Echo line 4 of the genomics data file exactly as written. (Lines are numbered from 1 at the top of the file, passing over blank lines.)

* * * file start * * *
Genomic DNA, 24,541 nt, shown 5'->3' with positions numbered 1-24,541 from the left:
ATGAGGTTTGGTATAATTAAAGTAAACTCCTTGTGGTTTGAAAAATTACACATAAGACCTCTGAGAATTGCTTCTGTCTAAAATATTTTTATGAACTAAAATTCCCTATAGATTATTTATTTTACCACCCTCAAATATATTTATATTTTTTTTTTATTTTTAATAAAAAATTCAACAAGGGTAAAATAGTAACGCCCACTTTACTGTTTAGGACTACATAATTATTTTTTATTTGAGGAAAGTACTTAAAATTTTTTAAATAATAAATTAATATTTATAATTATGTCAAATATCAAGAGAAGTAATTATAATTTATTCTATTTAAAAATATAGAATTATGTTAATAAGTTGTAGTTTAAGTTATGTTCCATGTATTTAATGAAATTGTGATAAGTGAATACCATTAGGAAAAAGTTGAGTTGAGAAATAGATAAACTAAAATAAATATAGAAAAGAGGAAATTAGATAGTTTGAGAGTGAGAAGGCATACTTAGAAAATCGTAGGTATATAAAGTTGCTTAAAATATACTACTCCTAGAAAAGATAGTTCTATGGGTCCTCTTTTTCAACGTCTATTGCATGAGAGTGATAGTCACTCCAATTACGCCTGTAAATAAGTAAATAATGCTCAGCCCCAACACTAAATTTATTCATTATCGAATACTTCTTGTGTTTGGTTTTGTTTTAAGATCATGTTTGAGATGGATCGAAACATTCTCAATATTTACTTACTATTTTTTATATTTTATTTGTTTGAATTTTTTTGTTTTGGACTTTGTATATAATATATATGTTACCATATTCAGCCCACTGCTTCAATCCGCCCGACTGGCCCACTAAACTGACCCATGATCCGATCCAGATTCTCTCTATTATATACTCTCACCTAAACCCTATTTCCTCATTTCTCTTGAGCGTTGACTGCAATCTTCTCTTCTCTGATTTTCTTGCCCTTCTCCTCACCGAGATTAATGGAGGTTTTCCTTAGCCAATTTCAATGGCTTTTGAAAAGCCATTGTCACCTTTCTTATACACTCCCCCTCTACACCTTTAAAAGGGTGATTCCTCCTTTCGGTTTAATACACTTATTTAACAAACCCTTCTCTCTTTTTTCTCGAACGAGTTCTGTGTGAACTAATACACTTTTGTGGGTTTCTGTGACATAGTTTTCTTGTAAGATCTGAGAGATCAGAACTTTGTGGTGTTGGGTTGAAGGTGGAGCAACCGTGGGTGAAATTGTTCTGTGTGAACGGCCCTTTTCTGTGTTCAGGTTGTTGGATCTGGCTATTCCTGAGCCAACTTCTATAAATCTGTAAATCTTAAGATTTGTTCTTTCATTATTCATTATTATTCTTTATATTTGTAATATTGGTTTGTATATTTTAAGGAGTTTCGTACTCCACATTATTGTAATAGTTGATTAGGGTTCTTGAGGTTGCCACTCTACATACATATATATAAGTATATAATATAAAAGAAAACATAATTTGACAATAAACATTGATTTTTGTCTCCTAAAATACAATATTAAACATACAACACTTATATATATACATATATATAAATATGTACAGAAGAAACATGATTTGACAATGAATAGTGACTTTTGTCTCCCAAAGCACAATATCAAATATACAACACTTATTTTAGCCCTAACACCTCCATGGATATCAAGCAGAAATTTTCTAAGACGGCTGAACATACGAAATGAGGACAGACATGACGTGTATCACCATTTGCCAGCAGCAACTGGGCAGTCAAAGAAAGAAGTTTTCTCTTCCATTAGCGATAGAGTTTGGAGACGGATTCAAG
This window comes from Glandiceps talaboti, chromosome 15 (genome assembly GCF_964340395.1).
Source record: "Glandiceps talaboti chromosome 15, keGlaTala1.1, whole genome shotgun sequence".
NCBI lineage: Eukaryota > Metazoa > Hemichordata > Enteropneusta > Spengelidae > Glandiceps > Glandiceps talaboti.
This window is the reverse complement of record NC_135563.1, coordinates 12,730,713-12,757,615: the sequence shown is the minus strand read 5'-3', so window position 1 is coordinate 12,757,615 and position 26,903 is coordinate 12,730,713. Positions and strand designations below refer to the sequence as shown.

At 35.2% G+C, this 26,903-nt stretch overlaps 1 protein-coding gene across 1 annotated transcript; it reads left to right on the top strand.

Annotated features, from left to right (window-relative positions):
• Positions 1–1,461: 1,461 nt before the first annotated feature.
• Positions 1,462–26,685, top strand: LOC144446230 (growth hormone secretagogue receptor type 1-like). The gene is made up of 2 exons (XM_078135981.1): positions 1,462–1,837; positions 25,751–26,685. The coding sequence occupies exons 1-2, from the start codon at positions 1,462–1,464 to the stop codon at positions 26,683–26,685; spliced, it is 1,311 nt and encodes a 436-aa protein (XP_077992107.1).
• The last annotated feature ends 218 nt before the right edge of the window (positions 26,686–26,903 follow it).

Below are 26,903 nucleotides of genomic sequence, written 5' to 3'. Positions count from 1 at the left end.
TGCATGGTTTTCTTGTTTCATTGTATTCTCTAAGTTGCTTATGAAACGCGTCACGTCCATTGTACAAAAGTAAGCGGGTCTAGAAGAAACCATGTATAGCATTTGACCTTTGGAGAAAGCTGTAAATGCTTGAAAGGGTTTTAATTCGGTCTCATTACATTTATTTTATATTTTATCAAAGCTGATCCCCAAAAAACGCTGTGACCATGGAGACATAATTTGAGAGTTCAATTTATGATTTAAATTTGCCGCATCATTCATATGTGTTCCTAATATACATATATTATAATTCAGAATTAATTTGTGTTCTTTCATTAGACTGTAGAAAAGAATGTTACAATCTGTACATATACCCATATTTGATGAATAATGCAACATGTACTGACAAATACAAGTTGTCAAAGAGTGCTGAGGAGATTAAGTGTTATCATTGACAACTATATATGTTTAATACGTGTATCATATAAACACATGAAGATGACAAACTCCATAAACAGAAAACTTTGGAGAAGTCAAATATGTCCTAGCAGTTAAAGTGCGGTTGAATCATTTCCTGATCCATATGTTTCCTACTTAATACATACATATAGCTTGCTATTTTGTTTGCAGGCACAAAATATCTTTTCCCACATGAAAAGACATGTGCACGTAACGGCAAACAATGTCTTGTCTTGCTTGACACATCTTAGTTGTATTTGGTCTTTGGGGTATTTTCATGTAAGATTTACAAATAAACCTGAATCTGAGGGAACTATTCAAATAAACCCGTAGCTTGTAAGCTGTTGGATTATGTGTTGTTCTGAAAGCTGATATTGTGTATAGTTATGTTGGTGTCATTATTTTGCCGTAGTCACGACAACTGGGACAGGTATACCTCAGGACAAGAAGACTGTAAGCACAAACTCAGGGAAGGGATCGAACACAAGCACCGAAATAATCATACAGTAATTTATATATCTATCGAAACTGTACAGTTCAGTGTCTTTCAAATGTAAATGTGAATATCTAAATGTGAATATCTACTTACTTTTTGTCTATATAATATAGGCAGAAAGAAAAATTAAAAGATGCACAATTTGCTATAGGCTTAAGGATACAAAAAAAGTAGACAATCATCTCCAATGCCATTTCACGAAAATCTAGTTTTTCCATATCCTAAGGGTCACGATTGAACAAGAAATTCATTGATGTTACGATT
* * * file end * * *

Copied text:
Source record: "Glandiceps talaboti chromosome 15, keGlaTala1.1, whole genome shotgun sequence".